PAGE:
On Languages: Russian


What do we know about the Russian language?

Russian is the 5th most widely spoken language in the world with 277 million speakers. Russia itself has 142 million native speakers and is the world’s largest country. Russian is one of the six official languages of the United Nations. Due to the size of the Soviet Union a significant part of the world understands Russian.

Russian comes from the Slavic group of the Indo-European languages. Russian, Ukrainian and Belorussian languages form the East Slavic part of this group.


The difficulties of learning Russian

The difficulties of learning Russian alphabet are often exaggerated. Though the Cyrillic alphabet is based on Greek, it still has a resemblance to Latin. There are 33 letters in the Russian alphabet, most of which are pronounced and read in words the same way as they are in the alphabet. You will be surprised how easily you can read Russian aloud once you have mastered the alphabet.

Russian words have one stressed syllable. The stressed syllable is longer and articulated more tensely than the unstressed ones. Unstressed vowels in Russian lose their full value.  An unstressed word without any syllable accented will still be perfectly correct and understood, especially when spoken by a foreigner.


A little bit about Grammar

  • Russian nouns have 3 genders: masculine, feminine and neuter, which are distinguished by the gender endings
  • there is no article in Russian: “the table” and “a table” are both translated “стол”
  • auxiliary verbs are hardly used in Russian, the present tense of “to be” is not used as it is in English, for example: He is here– Он тут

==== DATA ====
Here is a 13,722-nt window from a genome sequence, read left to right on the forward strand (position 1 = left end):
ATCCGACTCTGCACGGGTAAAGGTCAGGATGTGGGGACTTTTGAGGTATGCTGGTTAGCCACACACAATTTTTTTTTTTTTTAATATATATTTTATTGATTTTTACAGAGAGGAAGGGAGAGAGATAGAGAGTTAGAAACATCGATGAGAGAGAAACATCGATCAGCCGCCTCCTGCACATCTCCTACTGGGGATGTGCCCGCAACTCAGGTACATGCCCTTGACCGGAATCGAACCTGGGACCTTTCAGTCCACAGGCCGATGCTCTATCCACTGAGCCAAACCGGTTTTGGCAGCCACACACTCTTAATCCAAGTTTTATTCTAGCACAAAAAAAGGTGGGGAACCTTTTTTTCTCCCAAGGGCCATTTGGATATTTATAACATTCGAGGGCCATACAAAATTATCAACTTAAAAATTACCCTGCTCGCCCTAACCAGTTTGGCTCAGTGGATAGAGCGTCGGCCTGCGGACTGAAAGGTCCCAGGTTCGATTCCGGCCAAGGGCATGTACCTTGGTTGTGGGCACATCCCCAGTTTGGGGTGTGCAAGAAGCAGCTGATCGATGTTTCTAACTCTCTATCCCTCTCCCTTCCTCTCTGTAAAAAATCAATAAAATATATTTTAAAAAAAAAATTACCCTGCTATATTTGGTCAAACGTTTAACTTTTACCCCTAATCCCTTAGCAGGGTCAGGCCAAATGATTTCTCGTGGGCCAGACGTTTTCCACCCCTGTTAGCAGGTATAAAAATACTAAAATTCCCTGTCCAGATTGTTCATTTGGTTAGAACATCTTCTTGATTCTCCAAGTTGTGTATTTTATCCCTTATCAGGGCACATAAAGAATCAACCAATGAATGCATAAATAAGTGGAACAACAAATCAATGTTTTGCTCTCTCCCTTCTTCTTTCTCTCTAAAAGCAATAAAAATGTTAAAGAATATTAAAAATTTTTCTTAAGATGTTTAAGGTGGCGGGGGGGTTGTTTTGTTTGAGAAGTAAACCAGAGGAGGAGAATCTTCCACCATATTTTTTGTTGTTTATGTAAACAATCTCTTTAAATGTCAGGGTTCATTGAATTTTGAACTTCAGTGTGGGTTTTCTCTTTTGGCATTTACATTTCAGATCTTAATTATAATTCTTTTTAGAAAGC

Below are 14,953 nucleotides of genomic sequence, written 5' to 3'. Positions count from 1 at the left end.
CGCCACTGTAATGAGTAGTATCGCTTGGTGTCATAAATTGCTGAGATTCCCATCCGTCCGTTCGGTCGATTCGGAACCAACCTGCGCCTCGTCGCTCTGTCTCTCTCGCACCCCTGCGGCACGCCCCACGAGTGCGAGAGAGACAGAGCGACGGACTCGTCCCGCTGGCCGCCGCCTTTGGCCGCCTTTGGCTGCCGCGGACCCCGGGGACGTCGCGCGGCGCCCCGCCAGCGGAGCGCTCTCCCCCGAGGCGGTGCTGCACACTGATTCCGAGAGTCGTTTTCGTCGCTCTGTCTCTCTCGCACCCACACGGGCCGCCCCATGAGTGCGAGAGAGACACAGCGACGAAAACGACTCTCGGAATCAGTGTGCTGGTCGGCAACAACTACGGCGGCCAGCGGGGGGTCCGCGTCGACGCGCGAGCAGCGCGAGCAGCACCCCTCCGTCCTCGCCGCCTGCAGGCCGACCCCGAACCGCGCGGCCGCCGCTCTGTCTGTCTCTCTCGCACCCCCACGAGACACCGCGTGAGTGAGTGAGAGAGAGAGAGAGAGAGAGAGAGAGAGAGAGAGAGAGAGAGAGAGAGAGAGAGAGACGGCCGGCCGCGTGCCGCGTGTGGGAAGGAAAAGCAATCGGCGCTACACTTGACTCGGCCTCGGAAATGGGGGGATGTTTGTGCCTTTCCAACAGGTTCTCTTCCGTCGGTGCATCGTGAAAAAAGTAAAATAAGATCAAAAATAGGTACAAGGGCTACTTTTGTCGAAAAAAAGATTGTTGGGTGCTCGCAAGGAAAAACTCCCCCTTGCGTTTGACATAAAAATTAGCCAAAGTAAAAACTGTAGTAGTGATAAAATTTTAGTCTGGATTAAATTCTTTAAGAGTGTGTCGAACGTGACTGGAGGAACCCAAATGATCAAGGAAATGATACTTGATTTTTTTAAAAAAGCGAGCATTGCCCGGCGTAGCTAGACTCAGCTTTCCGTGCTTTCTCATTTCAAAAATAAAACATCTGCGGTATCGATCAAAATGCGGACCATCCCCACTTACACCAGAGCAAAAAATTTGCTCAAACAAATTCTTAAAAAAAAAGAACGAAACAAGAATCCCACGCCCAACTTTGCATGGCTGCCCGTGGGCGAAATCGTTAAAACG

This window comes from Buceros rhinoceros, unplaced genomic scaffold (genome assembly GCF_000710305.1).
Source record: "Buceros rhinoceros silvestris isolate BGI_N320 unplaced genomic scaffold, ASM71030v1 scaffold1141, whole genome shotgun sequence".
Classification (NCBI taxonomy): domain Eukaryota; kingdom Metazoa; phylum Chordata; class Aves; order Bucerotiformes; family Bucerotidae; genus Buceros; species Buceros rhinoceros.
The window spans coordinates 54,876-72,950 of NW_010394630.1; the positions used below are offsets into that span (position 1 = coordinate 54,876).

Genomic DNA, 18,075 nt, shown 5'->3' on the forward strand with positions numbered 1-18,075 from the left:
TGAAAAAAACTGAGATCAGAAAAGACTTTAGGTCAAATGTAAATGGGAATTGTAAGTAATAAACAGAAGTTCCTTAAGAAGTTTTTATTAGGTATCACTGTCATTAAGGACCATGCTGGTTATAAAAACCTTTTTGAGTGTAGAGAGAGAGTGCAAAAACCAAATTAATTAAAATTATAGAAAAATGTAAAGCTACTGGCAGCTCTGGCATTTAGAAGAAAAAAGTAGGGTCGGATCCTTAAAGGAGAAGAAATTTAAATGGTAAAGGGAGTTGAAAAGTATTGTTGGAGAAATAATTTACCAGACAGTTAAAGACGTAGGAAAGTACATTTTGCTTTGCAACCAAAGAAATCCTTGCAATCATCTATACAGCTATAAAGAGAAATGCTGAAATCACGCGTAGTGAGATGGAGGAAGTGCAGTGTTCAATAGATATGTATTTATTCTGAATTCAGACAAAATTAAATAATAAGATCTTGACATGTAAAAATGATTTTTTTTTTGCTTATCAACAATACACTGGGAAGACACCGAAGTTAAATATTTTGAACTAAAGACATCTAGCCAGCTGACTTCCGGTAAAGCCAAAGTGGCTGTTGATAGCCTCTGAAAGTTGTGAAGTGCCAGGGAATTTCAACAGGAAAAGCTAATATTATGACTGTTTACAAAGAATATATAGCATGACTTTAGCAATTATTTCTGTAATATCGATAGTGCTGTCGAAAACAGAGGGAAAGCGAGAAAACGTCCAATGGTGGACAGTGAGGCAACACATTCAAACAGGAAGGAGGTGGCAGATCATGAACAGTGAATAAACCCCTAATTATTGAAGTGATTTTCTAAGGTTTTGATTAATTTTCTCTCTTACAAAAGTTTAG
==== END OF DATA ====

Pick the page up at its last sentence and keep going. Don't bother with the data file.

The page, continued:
• Russian is a language with a case system. Nouns appear in different cases, indicated by different endings, according to the role they fulfil in the sentence. There are 6 cases in Russian: nominative, accusative, genitive, dative, instrumental and prepositional.
  • Each verb in Russian is conjugated based on person, number, tense and gender

It is important to know that the main difference between Russian and other languages is in the way of thinking: in the philosophy of the language. Understanding the mechanism of developing the language structure, including Russian word-building based on the semantic connection within groups of words which bind themselves to various aspects of life helps to reveal the philosophy of Russian and other Slavonic languages. Once this is understood, the language is not difficult.

Start reading as much as you can as soon as you master the alphabet.

Russian literature is best read in Russian to gain the full benefit of the richness of the language. Dostoevsky (Crime and Punishment), Tolstoy (War and Peace), Pushkin (Eugene Onegin), Gogol (The Nose) and Chekhov (The Cherry Orchard) are all writers of international prominence and form just a small selection of the great Russian writers.

Written by Natalia Adkins

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